US 4327486 A
An electrically insulating base has five bulb holders and six electrical supply contacts secured thereto. The required electrical connections between the bulb holders and the contacts are made by securing a single piece of bared wire to all of the bulb holders and the contacts in the desired pattern and sequence, and then cutting the wire between those bulb holders and contacts where no connection is required in the desired electrical circuit(s). To hold the wire in the desired pattern, it is passed around guides on the base and engaged at wiring cross-over points with combined wire guides and supports. Over long runs the wire is supported by intermediate supports. This form of assembly lends itself to automatic wiring procedures and involves little wastage of material.
1. A method of making a lamp assembly comprising the steps of:
providing a plurality of bulb holders and a plurality of electrical supply contacts in a predetermined arrangement on an electrically insulating base; and
providing selective electrical wiring connections between the bulb holders and said supply contacts by providing a wiring pattern which includes at least one wiring arrangement in which one run of un-insulated wire crosses over another, the lower run of the crossed wire being engaged with a guide on the base and the upper run of the crossed wire being supported on a support means on the base so as to separate said upper and lower runs of the wire, and then removing those parts of said wiring pattern which are not required to provide the selective electrical wiring connections.
2. The method according to claim 1, wherein said wiring pattern is effected by securing a single length of un-insulated wire to all of said bulb holders and all of said contacts.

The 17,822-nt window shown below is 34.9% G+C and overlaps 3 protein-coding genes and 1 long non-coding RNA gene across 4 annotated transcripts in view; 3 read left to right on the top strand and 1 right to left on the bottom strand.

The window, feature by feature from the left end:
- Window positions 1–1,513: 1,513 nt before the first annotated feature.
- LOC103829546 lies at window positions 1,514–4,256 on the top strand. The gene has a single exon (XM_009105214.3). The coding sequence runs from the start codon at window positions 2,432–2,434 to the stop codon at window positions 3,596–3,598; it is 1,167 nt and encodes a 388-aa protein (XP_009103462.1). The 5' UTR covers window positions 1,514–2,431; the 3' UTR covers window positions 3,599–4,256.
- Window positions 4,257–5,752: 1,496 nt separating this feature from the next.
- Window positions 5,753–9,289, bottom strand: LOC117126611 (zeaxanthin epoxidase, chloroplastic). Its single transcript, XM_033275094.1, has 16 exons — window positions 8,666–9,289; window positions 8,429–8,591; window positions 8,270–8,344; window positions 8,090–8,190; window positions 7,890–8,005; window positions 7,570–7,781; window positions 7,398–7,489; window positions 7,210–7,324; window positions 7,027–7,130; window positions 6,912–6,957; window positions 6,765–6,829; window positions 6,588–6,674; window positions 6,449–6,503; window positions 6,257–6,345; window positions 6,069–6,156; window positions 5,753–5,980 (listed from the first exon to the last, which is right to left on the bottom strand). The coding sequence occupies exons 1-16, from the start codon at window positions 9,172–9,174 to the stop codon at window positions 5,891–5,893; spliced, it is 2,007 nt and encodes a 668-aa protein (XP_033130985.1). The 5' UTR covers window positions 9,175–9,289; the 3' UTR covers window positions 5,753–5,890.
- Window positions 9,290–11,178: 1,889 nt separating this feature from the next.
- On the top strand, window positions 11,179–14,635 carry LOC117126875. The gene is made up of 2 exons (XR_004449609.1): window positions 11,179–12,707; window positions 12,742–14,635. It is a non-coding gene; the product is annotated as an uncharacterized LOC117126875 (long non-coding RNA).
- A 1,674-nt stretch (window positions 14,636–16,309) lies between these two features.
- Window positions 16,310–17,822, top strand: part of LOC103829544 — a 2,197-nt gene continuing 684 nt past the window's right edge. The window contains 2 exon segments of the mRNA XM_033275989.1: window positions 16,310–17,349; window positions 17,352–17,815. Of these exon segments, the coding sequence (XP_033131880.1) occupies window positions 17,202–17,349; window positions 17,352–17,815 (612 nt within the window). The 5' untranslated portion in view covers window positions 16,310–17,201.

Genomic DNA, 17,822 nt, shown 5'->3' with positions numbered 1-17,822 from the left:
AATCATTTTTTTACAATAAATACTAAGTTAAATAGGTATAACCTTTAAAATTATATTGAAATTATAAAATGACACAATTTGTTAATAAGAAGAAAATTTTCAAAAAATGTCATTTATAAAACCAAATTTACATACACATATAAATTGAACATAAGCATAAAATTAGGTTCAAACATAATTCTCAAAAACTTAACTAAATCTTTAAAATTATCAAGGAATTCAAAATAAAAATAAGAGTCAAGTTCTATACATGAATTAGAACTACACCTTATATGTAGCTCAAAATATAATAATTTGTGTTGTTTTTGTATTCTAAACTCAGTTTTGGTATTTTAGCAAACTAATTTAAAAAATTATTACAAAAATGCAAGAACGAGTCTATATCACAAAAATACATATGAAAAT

3. The method according to claim 1, including the step of spacing a run of the wiring between successive wiring connections from the insulating base by engaging said run of wiring with a support for the wiring.
4. The method according to claim 1 or 3, wherein said wiring step includes passing the wiring around at least one guide post in order to maintain said wiring in the desired position.
5. The method according to claim 1, wherein said guide and said support means are provided as a single formation on the base.
6. The method according to claim 1, including the further step of covering the wiring after the electrical connection removal step.
7. The method according to claim 6, wherein said covering step is effected by securing a previously formed cover over the wiring.
8. The method according to claim 6, wherein said covering step is effected by securing a plastics foil over the whole lamp assembly.
9. The method according to claim 6, wherein said covering step is effected by coating said wiring and any other parts requiring electrical insulation with an electrically insulating material.
This invention relates to a method of making a lamp assembly and is particularly, though not exclusively, concerned with a method of making a lamp assembly for use in a motor vehicle.